Related Candies

  1. Ginger Zingers Blood Orange and Chai
  2. Lindt Wasabi
  3. Haribo Hot Sticks
  4. Jelly Belly Tabasco
  5. David’s Signature Beans Jelly Bean Sampler
  6. McIlhenny Co Tabasco Brand Spicy Chocolate
  7. Cowgirl Chocolates Buckin’ Hot Habanero Caramels
  8. Jolly Rancher Fruitas Enchiladas
  9. Hot Tamales and Hotter Tamales
  10. Xocoatl 73.5%


Name: Hot Tamales Tropical Heat
    RATING:
  • SUPERB
  • YUMMY
  • TASTY
  • WORTH IT
  • TEMPTING
  • PLEASANT
  • BENIGN
  • UNAPPEALING
  • APPALLING
  • INEDIBLE
Brand: Just Born
Place Purchased: Cost Plus World Market (Farmers Market)
Price: $2.99
Size: 8 ounces
Calories per ounce: 108
Categories: Candy, Just Born, Jelly Candy, 7-Worth It, United States, Cost Plus

POSTED BY Cybele AT 3:41 pm     CandyReviewJust BornJelly Candy7-Worth ItUnited StatesCost PlusComments (3)

Friday, April 18, 2014

Pelino Confetti Flowers

Italian Confetti FlowersA classic item for wedding favors are little parcels of confetti. Confetti is a generic Italian term for panned candies such as Jordan almonds, coated nuts, mints and of course chocolate. Tradition is a little sachet of five pieces, symbolizing health, wealth, fertility, happiness and longevity for the couple and their guests.

Another style of presenting the panned sweets is to wrap the little pieces up and form them into flowers and other shapes. I’ve seen these for years, I remember seeing a display of them in New York City’s Little Italy in a deli by the counter. They were so pretty, I’m not sure I even understood that the petals were edible. This photos shows them made with Jordan almonds and tucked into crepe paper. I’ve seen them made with cellophane which can be clear or tinted as well as tule mesh, which can also be uncolored or tinted (but probably isn’t sanitary).

I picked up this little bouquet in London at Harrod’s in their Easter display. It was expensive for so little actual candy, £3.50 for about 15 little pieces (about $5.85 USD). It’s made by Confetti Pelino of Sulmona, Italy. They were established in 1783, in a region of Italy that’s well known for this traditional and painstaking method of confectionery.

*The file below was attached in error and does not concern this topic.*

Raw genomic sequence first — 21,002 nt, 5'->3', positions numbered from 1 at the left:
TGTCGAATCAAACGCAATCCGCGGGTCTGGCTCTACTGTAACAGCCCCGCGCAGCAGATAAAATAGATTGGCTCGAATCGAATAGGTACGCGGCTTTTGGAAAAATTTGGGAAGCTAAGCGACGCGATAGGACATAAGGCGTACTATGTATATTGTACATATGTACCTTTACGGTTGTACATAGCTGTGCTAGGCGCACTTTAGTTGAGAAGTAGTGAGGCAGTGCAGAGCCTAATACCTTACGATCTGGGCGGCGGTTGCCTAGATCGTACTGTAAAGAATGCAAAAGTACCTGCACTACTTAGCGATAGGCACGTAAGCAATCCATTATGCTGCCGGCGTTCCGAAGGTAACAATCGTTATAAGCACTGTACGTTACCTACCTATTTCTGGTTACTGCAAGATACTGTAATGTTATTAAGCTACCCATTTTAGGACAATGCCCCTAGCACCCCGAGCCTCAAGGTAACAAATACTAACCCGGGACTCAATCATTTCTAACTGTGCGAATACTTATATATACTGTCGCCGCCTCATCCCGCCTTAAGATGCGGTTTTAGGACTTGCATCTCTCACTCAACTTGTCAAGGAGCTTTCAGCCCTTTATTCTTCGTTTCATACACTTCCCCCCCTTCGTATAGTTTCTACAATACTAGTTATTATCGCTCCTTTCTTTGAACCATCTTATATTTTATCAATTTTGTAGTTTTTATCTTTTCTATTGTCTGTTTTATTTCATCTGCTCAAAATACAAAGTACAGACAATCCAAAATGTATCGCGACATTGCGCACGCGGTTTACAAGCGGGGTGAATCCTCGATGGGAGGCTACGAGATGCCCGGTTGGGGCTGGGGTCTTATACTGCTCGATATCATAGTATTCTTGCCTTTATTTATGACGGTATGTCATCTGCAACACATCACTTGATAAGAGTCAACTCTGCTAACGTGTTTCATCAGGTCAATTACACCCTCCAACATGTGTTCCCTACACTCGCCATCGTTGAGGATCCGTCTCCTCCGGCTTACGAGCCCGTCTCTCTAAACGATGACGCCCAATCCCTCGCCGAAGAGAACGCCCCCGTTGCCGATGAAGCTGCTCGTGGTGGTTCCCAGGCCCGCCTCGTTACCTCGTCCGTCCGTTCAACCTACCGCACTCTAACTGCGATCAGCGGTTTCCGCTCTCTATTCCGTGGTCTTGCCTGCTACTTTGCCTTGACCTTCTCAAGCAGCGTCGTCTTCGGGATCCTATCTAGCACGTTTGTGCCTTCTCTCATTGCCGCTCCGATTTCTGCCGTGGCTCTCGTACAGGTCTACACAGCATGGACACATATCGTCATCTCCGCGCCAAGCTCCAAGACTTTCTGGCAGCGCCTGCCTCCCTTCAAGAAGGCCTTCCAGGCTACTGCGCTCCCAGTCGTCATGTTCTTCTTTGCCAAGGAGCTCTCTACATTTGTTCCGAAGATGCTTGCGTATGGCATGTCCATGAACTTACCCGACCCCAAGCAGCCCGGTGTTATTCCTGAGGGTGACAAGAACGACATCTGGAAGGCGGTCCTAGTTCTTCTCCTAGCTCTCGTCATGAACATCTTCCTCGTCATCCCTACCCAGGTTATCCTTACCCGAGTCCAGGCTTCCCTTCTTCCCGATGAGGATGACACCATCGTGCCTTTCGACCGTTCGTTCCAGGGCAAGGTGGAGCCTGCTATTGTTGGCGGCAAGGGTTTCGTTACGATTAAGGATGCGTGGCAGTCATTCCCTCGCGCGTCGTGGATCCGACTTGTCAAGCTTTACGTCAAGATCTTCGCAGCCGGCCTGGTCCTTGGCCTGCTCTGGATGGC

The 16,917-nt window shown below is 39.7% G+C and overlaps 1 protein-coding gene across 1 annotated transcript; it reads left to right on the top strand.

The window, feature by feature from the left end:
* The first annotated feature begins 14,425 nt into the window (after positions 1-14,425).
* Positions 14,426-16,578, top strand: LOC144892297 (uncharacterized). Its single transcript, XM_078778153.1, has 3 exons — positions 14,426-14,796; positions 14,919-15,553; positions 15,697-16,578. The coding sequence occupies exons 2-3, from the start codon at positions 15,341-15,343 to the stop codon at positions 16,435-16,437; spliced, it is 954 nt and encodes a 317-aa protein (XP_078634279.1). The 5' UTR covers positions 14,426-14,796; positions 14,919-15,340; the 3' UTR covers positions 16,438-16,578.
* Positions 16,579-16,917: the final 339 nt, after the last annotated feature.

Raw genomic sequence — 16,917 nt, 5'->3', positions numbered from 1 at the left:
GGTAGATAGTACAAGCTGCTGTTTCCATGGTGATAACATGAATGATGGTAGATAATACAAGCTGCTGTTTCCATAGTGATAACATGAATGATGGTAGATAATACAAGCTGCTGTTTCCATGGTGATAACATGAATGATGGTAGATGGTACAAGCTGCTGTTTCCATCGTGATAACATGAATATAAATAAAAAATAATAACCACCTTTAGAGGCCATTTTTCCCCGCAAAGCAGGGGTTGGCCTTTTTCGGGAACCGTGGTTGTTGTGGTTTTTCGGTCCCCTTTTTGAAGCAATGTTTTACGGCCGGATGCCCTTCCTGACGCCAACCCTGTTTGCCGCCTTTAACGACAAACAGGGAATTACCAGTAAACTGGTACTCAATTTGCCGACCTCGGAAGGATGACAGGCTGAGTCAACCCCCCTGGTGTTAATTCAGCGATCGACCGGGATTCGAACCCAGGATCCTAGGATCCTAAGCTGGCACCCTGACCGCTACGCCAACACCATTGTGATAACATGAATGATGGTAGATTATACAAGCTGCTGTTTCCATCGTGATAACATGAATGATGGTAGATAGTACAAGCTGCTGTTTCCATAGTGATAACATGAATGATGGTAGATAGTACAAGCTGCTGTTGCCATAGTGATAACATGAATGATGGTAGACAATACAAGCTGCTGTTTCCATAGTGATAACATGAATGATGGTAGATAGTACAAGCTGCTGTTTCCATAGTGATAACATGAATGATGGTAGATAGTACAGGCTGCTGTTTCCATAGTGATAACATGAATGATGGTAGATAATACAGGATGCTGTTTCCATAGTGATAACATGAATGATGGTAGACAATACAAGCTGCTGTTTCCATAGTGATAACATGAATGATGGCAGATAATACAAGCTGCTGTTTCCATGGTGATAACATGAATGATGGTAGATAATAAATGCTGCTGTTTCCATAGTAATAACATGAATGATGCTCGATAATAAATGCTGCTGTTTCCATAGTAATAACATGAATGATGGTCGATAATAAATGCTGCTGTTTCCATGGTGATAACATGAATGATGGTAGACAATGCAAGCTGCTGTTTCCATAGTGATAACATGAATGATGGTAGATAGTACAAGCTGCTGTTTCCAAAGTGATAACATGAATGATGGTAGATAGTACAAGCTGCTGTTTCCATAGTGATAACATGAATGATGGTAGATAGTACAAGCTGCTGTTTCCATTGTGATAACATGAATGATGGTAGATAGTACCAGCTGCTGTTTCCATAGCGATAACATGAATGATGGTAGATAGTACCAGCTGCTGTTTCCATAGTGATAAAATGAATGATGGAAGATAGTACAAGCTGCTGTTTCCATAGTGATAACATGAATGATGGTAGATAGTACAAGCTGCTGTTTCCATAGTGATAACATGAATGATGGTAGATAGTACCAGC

Italian Confetti Flowers

This isn’t as much a review of the candy as it is a deconstruction of the assembly of the five stems of flowers.

The bouquet is held together by green floral tape and decorated with green crepe paper leaves of the same color. It’s pretty top heavy, as the candy petals are thick and will tip over the little bouquet when placed in a water glass or wine glass (so be careful if you’re playing with these at a wedding reception). Each little flower is on a stem of wire, held together with tape and string. Floral tape isn’t exactly sticky, so there’s no issue of excessive adhesive with these. It unravels quite easily.

DSC_5906rb

Each little piece of candy is a small, circular disk covered in cellophane. The cellophane is twisted together, the pointed, twisted ends are then tied together with a bit of string, and then taped onto the wire stem.

DSC_5911rb

The candy at the center of these isn’t a Jordan almond, just a little sugar disk. It’s kind of bland, and as far as I can tell, unflavored. It dissolves and tastes like, well, sugar.

As candy, it’s expensive and darned difficult to eat because of all the string and wire and tape and wrappers. As a favor or decoration is classically charming. There are a lot of different ways to achieve these with different colors of candy, different sizes, different tape and leaves or flower shapes. Harrod’s is a fine place to buy one bunch if you’re curious, but if you’re interested in using them as favors or centerpieces, do some research on which will suit you best.

Though chocolate candies could be used, I would advise folks to stick to centers that are more weather-tolerant. It’d be fun to make them with M&Ms or Reese’s Pieces, but I can’t imagine anything with a lot of oil in it would do well with the heat of being handled a lot or possibly sitting in the sun or a hot car. I looked around to find a tutorial for making these but didn’t have much luck (if you know of one, please leave a link in the comments). I can imagine that the same techniques could also be used to make candy wreaths, garlands and other styles of centerpieces.

Related Candies

  1. Eat with your Eyes: Maison Pecou Jordan Almonds
  2. William diCarlo Perle di dolcezza
  3. Sconza Jordanettes
  4. Romanego Dragees, Cordials & Fondants
  5. Confetti & Agrumetti
  6. Anis de Flavigny


Name: Confetti Flowers
    RATING:
  • SUPERB
  • YUMMY
  • TASTY
  • WORTH IT
  • TEMPTING
  • PLEASANT
  • BENIGN
  • UNAPPEALING
  • APPALLING
  • INEDIBLE
Brand: Confetti Pelino
Place Purchased: Harrod's (London)
Price: £3.50 ($5.85)
Size: 1 ounce (approximately)
Calories per ounce: 100
Categories: Candy, Hard Candy & Lollipops, Novelty/Toy, 6-Tempting, Italy

POSTED BY Cybele AT 3:08 pm     CandyReviewHard Candy & LollipopsNovelty/Toy6-TemptingItalyComments (1)

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Meticulously photographed and documented reviews of candy from around the world. And the occasional other sweet adventures. Open your mouth, expand your mind.